Gamma and Linear

Now, the situation we talk about when talking theory is what we would call ‘linear’. Each step of brightness is the same value. Our eyes do not perceive linearly. Rather, we find it more easy to distinguish between darker greys than we do between lighter greys.

As humans are the ones using computers, we have made it so that computers will give more room to darker values in the coordinate system of the image. We call this ‘gamma-encoding’, because it is applying a gamma function to the TRC or transfer function of an image. The TRC in this case being the Tone Response Curve or Tone Reproduction Curve or Transfer function(because color management specialists hate themselves), which tells your computer or printer how much color corresponds to a certain value.


One of the most common issues people have with Krita’s color management is the assigning of the right colorspace to the encoded TRC. Above, the center Pepper is the right one, where the encoded and assigned TRC are the same. To the left we have a Pepper encoded in sRGB, but assigned a linear profile, and to the right we have a Pepper encoded with a linear TRC and assigned a sRGB TRC. Image from Pepper & Carrot

The following table shows how there’s a lot of space being used by lighter values in a linear space compared to the default sRGB trc of our modern computers and other TRCs available in our delivered profiles:


If you look at linear of rec 709 TRCs, you can see there’s quite a jump between the darker shades and the lighter shades, while if we look at the Lab L* TRC or the sRGB TRC, which seem more evenly spaced. This is due to our eyes’ sensitivity to darker values. This also means that if you do not have enough bit depth, an image in a linear space will look as if it has ugly banding. Hence why, when we make images for viewing on a screen, we always use something like the LAB L*, sRGB or Gamma 2.2 TRCs to encode the image with.

However, this modification to give more space to darker values does lead to wonky color maths when mixing the colors.

We can see this with the following experiment:


Left: Colored circles blurred in a regular sRGB space. Right: Colored circles blurred in a linear space.

Colored circles, half blurred. In a gamma-corrected environment, this gives an odd black border. In a linear environment, this gives us a nice gradation.

This also counts for Krita’s colour smudge brush:


That’s right, the ‘muddying’ of colours as is a common complaint by digital painters everywhere, is in fact, a gamma-corrected colourspace mucking up your colours. If you had been working in LAB to avoid this, be sure to try out a linear rgb colour space.

What is happening under the hood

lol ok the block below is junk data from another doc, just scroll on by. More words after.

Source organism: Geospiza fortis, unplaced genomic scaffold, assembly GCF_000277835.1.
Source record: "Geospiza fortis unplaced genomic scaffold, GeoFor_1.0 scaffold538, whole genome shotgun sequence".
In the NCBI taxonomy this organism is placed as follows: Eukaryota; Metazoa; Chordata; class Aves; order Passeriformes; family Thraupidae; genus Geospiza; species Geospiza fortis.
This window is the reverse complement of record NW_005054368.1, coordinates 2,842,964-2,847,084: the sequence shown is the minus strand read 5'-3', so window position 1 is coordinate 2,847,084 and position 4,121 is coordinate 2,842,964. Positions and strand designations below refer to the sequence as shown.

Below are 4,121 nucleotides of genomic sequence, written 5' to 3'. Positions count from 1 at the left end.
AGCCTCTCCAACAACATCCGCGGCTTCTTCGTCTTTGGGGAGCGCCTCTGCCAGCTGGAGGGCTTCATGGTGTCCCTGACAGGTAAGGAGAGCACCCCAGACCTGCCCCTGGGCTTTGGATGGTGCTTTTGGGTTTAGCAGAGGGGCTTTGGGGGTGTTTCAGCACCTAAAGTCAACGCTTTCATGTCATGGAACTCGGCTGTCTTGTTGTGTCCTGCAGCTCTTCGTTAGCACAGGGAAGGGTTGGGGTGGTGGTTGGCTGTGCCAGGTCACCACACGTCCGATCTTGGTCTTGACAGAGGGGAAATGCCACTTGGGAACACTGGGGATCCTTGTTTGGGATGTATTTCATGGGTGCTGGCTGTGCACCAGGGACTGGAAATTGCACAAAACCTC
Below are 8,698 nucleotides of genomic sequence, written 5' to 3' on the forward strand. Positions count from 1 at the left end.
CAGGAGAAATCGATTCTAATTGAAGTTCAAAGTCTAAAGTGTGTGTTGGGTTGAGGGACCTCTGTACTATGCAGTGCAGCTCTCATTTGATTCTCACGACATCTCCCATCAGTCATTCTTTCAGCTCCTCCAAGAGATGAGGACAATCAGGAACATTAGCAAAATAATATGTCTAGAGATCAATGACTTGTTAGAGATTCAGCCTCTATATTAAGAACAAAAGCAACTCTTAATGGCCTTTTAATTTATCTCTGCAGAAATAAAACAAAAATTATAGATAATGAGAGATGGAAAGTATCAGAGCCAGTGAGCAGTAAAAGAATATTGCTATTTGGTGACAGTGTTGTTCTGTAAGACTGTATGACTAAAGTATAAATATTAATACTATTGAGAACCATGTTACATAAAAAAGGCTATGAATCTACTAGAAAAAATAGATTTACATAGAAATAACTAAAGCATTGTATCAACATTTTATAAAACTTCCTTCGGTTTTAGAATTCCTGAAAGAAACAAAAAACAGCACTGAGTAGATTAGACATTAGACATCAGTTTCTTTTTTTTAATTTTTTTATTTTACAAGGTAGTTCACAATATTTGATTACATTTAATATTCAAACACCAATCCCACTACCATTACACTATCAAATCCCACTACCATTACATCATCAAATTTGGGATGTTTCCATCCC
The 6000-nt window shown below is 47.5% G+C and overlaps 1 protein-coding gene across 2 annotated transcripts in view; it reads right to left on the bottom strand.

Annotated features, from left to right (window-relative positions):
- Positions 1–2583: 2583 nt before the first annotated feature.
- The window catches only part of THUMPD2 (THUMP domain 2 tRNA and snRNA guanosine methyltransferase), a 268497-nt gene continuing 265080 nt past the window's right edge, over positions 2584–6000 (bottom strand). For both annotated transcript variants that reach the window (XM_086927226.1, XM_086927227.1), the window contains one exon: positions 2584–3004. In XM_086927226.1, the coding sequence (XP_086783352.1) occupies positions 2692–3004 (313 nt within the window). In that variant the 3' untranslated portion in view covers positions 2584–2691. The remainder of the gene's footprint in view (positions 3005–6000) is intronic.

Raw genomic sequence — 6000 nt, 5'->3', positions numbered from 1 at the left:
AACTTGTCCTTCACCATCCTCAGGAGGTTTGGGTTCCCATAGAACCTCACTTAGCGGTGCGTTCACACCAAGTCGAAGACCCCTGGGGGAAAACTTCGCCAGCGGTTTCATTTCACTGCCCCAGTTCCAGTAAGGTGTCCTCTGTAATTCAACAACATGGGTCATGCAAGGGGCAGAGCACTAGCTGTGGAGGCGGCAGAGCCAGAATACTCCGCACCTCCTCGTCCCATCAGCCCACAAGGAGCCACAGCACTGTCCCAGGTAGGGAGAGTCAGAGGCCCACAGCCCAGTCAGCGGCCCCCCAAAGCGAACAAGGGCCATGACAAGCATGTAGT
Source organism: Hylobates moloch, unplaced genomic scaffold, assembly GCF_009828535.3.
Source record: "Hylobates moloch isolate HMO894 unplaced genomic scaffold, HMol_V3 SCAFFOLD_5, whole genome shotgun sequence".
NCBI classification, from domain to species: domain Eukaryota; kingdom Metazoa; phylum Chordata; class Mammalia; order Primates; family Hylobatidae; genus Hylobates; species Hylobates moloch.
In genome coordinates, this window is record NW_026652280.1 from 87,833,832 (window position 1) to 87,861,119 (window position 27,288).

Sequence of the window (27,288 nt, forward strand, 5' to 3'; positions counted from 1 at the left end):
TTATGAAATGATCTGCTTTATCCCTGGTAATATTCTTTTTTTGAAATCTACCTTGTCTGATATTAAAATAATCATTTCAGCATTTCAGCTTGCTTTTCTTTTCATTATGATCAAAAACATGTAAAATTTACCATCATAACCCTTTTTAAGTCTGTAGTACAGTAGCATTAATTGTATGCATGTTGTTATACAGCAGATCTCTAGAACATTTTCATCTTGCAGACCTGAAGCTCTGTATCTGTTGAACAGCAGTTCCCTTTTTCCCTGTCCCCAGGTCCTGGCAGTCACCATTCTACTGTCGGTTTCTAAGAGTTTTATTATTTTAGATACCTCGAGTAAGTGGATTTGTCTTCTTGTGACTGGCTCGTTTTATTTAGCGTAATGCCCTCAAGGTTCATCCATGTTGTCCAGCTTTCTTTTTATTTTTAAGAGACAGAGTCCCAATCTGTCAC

Imagine we want to mix red and green.

First, we would need the color coordinates of red and green inside our colour space’s color model. So, that’d be…

Color Red Green Blue
Red 1.0 0.0 0.0
Green 0.0 1.0 0.0

We then average these coordinates over three mixes:

  Red Mix1 Mix2 Mix3 Green
Red 1.0 0.75 0.5 0.25 0.0
Green 0.0 0.25 0.5 0.75 1.0
Blue 0.0 0.0 0.0 0.0 0.0

But to figure out how these colours look on screen, we first put the individual values through the TRC of the color-space we’re working with:


Then we fill in the values into the correct spot. Compare these to the values of the mixture table above!


And this is why colour mixtures are lighter and softer in linear space. Linear space is more physically correct, but sRGB is more efficient in terms of space, so hence why many images have an sRGB TRC encoded into them. In case this still doesn’t make sense: sRGB gives largely darker values than linear space for the same coordinates.

So different TRCs give different mixes between colors, in the following example, every set of gradients is in order a mix using linear trc, a mix using srgb trc and a mix using lab L* trc.


So, you might be asking, how do I tick this option? Is it in the settings somewhere? The answer is that we have several icc profiles that can be used for this kind of work:

  • scRGB (linear)
  • All ‘elle’-profiles ending in ‘g10’, such as sRGB-elle-v2-g10.icc.

In fact, in all the ‘elle’-profiles, the last number indicates the gamma. 1.0 is linear, higher is gamma-corrected and ‘srgbtrc’ is a special gamma correction for the original sRGB profile.

If you use the color space browser, you can tell the TRC from the ‘estimated gamma’(if it’s 1.0, it’s linear), or from the TRC widget in Krita 3.0, which looks exactly like the curve graphs above.

Even if you do not paint much, but are for example making textures for a videogame or rendering, using a linear space is very beneficial and will speed up the renderer a little, for it won’t have to convert images on it’s own.

The downside of linear space is of course that white seems very overpowered when mixing with black, because in a linear space, light greys get more room. In the end, while linear space is physically correct, and a boon to work in when you are dealing with physically correct renderers for videogames and raytracing, Krita is a tool and no-one will hunt you down for preferring the dark mixing of the sRGB trc.